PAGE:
Long before he was named a bishop by Cardinal Joseph Bernardin in 1983, the Most Rev. Timothy Lyne had endeared himself to a generation of parishioners at St. Mary's in Riverside and St. Edmund in Oak Park.
Bishop Lyne, 94, died on Sept. 25, 2013 at the rectory named in his honor at Holy Name Cathedral.
He was a graduate of St. Mel School on the West Side and, as a seminarian, he caddied for Cardinal Mundelein. A priest for 70 years, he was ordained in 1943.
Those who knew Lyne said he had a deft personal touch — he had a remarkable ability to remember names, even if he hadn't seen someone in years — which inspired confidence, and he was a diligent administrator, who had the ability to oversee large construction projects.
While administrator at St. Mary's from 1943 to 1962, the parish underwent tremendous growth. He oversaw the construction of a new school building in 1952 and the construction of a new convent (since converted to a single-family home) in 1959 to house more than a dozen nuns who taught at the school.
Lyne officiated at the wedding of longtime parishioners Dr. Ron and Donna Lorenzini in 1958 and remained part of the family's life. He married all of their children and baptized 12 of their 13 grandchildren.
"He was always available," said Donna Lorenzini. "He had a profound influence on many people's lives. He loved seeing the families."
Lyne could also be inventive in solving problems. Tired of hearing school parents complain that they wanted a greater say in the instruction at the school since they were paying tuition, Lyne abolished tuition, according to Mary McMahon, a St. Mary parishioner.
Instead, from the pulpit he asked that every working Catholic donate a certain amount of money per month in place of charging tuition at the school. And he meant it. He told parishioners, "If you don't give it to me at the front door, I'll go to your back door," McMahon recalled.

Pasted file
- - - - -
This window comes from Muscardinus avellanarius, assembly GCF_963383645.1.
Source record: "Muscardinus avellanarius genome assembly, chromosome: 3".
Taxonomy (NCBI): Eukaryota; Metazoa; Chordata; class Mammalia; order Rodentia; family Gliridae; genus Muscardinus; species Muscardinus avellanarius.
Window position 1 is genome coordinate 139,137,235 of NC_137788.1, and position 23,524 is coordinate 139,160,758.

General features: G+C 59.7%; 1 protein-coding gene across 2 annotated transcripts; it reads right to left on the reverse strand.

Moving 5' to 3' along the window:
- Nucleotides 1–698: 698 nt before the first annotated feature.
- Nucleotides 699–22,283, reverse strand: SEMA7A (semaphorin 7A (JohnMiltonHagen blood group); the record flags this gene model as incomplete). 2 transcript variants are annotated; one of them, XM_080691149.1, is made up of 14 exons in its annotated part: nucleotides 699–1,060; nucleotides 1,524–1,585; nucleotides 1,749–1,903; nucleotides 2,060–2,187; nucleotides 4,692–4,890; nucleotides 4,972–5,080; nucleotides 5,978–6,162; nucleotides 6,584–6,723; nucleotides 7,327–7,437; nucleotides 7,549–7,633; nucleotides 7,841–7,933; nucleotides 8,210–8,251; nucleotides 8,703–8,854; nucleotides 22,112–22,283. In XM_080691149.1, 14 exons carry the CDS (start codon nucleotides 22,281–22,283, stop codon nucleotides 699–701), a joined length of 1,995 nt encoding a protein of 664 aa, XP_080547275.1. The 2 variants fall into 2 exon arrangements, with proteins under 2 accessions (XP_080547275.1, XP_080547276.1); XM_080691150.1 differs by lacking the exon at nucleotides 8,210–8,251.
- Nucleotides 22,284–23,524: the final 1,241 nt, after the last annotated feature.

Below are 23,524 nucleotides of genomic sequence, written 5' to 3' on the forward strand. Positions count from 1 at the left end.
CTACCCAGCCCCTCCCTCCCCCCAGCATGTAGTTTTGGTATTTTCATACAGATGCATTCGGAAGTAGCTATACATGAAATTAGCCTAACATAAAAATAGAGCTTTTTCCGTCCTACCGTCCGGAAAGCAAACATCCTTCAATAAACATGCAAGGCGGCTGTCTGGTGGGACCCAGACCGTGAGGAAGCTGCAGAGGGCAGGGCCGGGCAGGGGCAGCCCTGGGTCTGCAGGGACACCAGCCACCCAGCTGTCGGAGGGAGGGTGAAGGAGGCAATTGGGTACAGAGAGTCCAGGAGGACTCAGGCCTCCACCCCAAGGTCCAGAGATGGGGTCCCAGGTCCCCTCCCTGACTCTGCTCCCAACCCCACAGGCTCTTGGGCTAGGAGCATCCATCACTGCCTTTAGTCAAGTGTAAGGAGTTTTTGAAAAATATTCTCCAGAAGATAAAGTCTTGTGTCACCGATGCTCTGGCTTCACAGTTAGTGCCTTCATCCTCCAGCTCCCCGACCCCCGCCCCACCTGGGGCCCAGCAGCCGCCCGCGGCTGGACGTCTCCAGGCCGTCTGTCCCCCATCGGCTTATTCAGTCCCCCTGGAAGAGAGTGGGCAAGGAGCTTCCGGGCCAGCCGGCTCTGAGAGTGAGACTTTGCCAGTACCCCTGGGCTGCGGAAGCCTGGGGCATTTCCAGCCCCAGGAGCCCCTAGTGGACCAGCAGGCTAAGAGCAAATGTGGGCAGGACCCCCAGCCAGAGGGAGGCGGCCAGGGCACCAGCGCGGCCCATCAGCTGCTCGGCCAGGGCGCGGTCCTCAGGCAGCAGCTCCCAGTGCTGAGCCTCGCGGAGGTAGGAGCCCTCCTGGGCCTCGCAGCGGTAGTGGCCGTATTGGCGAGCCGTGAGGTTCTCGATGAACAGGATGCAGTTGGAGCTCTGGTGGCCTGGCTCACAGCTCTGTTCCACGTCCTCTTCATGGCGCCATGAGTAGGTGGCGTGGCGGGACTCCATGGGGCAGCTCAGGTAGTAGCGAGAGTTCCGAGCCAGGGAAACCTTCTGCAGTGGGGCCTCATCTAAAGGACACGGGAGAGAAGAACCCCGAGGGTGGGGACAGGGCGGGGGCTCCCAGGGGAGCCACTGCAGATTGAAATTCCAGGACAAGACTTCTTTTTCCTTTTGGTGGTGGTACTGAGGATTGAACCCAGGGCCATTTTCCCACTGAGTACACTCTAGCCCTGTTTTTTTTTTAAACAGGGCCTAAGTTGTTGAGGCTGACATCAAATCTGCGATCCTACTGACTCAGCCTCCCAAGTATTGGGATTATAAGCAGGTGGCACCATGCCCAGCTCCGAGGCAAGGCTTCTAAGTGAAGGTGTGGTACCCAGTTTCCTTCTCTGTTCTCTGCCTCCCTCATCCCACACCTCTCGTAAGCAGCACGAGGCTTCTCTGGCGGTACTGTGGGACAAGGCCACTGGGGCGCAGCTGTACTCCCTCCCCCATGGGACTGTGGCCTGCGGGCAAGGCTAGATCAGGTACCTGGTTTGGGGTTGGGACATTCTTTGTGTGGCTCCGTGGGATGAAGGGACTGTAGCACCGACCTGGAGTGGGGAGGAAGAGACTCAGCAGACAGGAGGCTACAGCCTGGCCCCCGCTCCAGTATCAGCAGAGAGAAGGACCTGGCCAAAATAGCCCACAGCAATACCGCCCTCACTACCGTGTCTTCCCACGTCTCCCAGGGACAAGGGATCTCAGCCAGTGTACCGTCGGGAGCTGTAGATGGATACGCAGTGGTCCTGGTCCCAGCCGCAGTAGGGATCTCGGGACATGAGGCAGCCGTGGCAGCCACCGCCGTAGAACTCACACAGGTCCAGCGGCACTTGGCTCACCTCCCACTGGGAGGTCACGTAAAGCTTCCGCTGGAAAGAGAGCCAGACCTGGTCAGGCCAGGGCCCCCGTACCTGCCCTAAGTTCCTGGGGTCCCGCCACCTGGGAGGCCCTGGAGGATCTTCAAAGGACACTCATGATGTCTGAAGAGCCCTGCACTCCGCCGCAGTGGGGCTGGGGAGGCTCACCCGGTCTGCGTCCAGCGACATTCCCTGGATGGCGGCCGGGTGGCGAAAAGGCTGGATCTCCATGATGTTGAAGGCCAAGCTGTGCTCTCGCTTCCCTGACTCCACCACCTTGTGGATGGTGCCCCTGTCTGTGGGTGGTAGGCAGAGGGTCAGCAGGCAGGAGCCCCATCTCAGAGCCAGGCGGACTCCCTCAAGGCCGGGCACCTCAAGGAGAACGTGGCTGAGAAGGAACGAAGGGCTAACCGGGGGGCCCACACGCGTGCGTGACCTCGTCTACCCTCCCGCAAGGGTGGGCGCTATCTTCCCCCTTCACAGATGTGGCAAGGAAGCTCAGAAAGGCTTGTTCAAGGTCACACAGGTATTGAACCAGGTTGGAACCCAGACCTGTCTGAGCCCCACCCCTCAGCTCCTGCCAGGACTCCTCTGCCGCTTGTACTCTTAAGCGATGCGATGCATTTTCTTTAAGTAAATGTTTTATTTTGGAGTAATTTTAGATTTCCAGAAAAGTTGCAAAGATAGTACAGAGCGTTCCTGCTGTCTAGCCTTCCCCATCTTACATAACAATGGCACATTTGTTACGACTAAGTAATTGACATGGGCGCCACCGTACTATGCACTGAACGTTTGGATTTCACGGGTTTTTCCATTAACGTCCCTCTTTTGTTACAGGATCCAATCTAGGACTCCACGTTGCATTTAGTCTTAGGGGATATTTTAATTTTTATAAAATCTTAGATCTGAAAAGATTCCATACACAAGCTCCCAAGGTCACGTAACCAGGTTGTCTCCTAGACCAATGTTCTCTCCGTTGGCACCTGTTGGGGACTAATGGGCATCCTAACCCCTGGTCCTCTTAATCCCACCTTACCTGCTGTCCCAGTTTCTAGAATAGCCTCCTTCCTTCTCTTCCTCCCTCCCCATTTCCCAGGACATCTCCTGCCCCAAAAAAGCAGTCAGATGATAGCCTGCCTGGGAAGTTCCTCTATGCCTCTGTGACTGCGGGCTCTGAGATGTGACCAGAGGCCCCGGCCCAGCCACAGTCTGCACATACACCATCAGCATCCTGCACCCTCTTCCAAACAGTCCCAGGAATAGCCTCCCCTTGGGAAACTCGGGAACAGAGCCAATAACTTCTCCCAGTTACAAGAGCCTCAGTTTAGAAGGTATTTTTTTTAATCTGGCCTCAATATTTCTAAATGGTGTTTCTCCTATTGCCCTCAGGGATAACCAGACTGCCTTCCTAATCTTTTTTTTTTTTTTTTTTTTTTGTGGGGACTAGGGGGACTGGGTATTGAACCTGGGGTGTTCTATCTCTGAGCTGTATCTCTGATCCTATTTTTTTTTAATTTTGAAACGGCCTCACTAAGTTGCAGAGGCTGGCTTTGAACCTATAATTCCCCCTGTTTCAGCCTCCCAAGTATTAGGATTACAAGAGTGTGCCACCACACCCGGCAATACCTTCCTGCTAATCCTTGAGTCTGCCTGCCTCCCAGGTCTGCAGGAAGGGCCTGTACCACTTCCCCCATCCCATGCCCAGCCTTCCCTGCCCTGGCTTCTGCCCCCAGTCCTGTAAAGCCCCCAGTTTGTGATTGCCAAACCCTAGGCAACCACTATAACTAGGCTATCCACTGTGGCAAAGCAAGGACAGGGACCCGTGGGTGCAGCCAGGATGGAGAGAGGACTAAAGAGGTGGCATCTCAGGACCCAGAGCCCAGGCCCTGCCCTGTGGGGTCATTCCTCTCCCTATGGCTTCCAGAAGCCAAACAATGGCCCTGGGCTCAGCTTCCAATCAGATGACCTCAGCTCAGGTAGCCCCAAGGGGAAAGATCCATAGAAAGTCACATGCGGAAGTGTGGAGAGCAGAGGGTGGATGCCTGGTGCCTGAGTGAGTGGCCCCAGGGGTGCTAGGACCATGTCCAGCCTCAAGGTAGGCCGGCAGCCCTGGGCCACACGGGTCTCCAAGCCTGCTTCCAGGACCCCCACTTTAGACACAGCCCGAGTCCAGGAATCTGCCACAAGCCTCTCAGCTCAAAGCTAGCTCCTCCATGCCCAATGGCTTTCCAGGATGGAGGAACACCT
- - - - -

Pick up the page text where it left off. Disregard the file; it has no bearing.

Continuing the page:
The practice continued until Lyne left in 1962, according to McMahon.
Among those who were around in 1962, Lyne was never supposed to go. Cardinal Samuel Stritch reportedly promised Lyne the job of pastor of St. Mary's upon the death of Father William A. Murphy, for whom Lyne served as administrator. But Stritch died in 1958 and when Murphy died in 1962, Stritch's successor, Cardinal Albert Meyer, assigned Father John Brown as pastor.
That same year, Lyne was transferred to St. Edmund Parish in Oak Park, where he remained until 1966.
"He was very upset," said McMahon. "He hoped [St. Mary's] would be his home."
St. Edmund Parish assistant, Don Giannetti remembers that same way with people.
"He was, in the best sense of that term, an Irish politician," Giannetti recalled. "He was a real people person."
He also had family in Oak Park, having grown up on the West Side, Giannetti said. "He was very witty. In July 1962, my brother was getting married to a woman named Sadie Thompson. 'With a name like that,' Lyne kidded, 'you had to get married.'"
When Cardinal Meyer died and Cardinal John Cody replaced him, he made Bishop Cletus O'Donnell pastor of Holy Name. O'Donnell reportedly said he would only take it if "I can get Tim Lyne as rector," Giannetti recalled.
In 1966, Lyne was named assistant pastor at Holy Name Cathedral in Chicago. A year later, he was appointed rector/pastor, a job he would maintain for 22 years.
During his tenure as pastor of Holy Name, Lyne undertook a major renovation of the 1874-era church. Lyne was appointed auxiliary bishop of Chicago on Nov. 25, 1983 and was consecrated a bishop the following month by Cardinal Bernardin.
Lyne was appointed vicar general of the Archdiocese of Chicago in February 1984 and vicar for senior priests in 1988. He held that title even after his retirement in January 1995.
In 2007, at the closing Mass celebrating St. Edmund's centennial, Cardinal Francis George couldn't attend because of health concerns. His replacement was a no-brainer.
"He was happy to be back," said Giannetti.
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